Name: Flour Power Masterclass at Pizzicotto
Where: 267, Kensington High Street, W8 6NA, www.pizzicotto.co.uk
Cost: Flour Power Masterclass costs £50 per person, and will run from 28th June 2016 from 18:30 for 1½ hours.
About: The Flour Power Masterclass at Pizzocotto is a fun introduction to the more unusual types of flour including activated charcoal, chestnut and buckwheat flour, used to prepare a range of dishes and pizze, which participants will cook and eat at the end of the class. This feature describes a Flour Power Masterclass I attended recently and the dishes we prepared.
Pizzicotto is the second restaurant by the Chiavarini family who have run the popular Il Portico only a few doors away for 50 years on Kensington High Street. Like its sister restaurant, Pizzicotto is a relaxed neighbourhood restaurant drawing on the family heritage of Emilia Romagna and a small network of regional Slow Food and artisanal producers who supply the restaurant exclusively.
For the first half of our class we were introduced to the basics of pizza making by Pizzicotto's head pizzaiolo, Andrea. We learned that the wood-burning oven’s domed shape helped to evenly distribute the heat (425C), while the mixture of beech and larger burning logs adds a touch of moisture into the oven preventing the pizza from becoming too dry.
We were shown how to stretch the soft dough (made with a mix of semolina, rice and corn flours) into pizze, topping them with tomato and mozzarella for a Margherita pizza. The white dough had been proved for a staggering 72 hours (it is usually 24 hours in a good pizza restaurant). The result was an extremely light base, with a blistered crust and an airy texture when cut.
Using the same white dough, we later also savoured the Spacca Napoli Pizza, topped with anchovies, mozzarella, olives and capers, which was deliciously salty and with a hint of chilli and garlic.
A variation on a theme was the introduction of creamed asparagus to the plain white dough, to create a green, slightly softer textured pizza base. Topped with tomatoes, rocket and mozzarella, this was my favourite pizza dough, the delicate but distinctive flavour of asparagus adding a delicious touch to the faintly green crust.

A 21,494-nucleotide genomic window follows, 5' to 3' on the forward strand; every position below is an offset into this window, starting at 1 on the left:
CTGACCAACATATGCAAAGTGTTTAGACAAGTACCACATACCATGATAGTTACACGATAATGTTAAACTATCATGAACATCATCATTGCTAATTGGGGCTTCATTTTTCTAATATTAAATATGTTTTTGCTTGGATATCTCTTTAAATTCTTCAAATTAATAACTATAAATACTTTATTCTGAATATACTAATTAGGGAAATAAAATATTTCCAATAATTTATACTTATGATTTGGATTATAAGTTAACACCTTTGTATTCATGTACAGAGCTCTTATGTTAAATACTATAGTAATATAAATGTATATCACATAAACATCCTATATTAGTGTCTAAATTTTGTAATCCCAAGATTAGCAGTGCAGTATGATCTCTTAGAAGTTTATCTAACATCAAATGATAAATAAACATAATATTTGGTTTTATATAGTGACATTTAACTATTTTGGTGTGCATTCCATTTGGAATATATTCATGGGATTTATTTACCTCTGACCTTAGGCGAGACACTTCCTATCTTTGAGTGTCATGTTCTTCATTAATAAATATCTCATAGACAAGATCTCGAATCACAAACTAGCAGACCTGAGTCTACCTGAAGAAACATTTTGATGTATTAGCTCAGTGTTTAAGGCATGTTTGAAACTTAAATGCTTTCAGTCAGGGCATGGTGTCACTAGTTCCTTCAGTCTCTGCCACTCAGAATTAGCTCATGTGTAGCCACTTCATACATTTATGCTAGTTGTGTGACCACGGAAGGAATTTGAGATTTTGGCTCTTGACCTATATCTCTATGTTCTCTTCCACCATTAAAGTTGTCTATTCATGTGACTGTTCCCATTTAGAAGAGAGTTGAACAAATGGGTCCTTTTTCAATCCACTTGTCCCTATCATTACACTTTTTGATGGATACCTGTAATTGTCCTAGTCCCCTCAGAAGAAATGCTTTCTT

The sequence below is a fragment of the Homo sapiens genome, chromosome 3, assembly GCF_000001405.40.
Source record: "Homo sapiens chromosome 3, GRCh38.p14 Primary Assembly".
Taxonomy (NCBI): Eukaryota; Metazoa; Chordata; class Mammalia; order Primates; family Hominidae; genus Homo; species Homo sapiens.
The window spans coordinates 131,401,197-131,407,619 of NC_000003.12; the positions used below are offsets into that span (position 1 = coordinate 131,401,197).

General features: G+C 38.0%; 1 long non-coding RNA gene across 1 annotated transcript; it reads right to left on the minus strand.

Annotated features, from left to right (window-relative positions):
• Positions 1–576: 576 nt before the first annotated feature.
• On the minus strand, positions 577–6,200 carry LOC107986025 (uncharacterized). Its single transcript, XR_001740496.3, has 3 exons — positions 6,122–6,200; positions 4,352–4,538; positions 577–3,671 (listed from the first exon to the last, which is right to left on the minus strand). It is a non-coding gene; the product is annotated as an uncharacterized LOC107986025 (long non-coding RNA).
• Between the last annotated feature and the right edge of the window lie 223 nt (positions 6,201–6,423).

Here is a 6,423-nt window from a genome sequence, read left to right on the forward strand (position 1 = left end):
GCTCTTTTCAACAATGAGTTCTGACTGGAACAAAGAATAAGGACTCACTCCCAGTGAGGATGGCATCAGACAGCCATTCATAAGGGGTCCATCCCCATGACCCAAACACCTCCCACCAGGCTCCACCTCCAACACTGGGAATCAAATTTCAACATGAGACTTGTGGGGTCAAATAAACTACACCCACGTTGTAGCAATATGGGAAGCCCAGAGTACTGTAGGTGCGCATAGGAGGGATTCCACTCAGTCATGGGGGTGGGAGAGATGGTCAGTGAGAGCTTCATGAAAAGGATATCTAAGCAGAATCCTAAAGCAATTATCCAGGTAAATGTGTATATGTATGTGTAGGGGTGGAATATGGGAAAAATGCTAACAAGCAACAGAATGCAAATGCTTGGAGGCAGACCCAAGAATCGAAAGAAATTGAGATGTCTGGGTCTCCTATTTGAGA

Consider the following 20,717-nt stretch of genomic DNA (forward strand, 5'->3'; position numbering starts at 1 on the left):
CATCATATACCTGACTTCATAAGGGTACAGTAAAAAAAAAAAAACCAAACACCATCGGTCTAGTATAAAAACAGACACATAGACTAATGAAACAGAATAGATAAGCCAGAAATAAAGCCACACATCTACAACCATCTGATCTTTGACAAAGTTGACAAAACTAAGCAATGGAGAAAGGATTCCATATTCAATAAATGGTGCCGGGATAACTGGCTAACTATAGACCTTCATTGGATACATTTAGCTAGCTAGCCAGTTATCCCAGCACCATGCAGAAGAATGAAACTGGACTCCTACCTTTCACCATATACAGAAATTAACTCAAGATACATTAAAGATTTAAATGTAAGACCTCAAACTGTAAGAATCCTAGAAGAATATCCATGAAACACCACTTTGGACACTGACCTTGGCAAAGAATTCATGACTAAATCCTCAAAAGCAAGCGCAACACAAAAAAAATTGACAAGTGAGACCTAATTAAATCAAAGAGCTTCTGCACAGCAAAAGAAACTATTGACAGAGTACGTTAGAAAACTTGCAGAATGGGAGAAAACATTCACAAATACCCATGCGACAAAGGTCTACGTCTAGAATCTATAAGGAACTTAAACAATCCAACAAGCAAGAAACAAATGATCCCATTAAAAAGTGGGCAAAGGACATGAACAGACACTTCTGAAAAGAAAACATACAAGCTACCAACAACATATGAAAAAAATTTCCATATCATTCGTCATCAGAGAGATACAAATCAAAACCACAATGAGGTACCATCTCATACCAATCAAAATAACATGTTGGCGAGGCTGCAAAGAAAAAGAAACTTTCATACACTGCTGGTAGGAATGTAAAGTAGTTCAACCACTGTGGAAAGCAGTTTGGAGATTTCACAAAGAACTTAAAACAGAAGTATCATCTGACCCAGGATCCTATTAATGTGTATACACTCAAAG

Our last dough used activated charcoal flour, a striking black powder which had been added to the blended white dough and left to prove for 48 hours. Pizzicotto is championing the use of vegetable charcoal, an extremely porous ingredient which has the ability to draw toxins from the body in a process named adsorption. Being insoluble, activated charcoal is then eliminated from the body, flushing those toxins away. Activated charcoal is supposed to aid digestion, lower cholesterol, improve skin and has even been claimed to be a cure for hangover, though that has not as yet been scientifically proven. Its main medicinal use is to prevent the absorption of medicines taken in accidental overdoses, from the stomach and intestines into the blood stream.
Our charcoal pizzas were topped with mozzarella, spicy sausage, rocket and tomatoes. Despite their dark coloured bases, the addition of charcoal was not noticeable in taste. Having been proved for 48 hours, the dough had a finer texture but was extremely light, definitely worth trying for its potential health benefits without any compromise on taste.
The second half of our Flour Masterclass was taught by Pizzicotto's head chef, Marianna Giglio, and focused on pasta. Starting off with 00 flour, an Italian stone ground flour where the bran and germ are extracted after milling to produce a finer, whiter flour, which is also richer in nutrients than its English counterpart.
The dough was rolled into a thin sheet and cut into irregular shaped ribbons (known in Italian as maltagliati). The handmade pasta was later served with a delicious beef ragu, a simple but wonderful dish due to the sheer high quality of ingredients and the freshness of the handmade pasta. This was my favourite dish of the evening.
We moved on to use chestnut flour, an expensive autumnal speciality from Piedmont. We kneaded the chestnut flour with a touch of 00 flour, Parmesan and ricotta to make gnocchi.
The gnocchi were served with butternut squash, mushrooms, Parmesan and a reduced red wine jus. This was a hearty autumnal dish, and while I enjoyed the delicate flavour of the chestnut flour gnocci, I felt they were rather overwhelmed by the squash and mushrooms, and would be better appreciated on their own with a little butter and Parmesan.
The practical side of the masterclass ended with the use of gluten-free buckwheat flour to produce a dough that was again rolled into a thin sheet and cut into triangles. The pasta had a distinctive texture and was served with a delectable mixture of spring vegetables. This was a good option on the menu for gluten-free diners.
After the masterclass, we finally sat down to enjoy our creations. Our evening came to an end with a dessert pizza with a Nutella-stuffed crust, topped with custard cream, more Nutella, thin ribbons of green apple, grapes and raspberries.
Likes: I enjoyed learning how to cook with new flours at Pizzicotto, particularly the striking activated charcoal flour, the mixture of flours used in their white dough, and the 72 hour proofing.
Dislikes: While I thoroughly enjoyed the class, I wish the black charcoal flour pizza as well as the other dishes we learned were available on the restaurant menu. Unfortunately these are only available for participants in the flour masterclass.
Verdict: This is a great opportunity to learn about different Italian flours, and to increase the repertoire of ingredients in your Italian cooking. Recommended.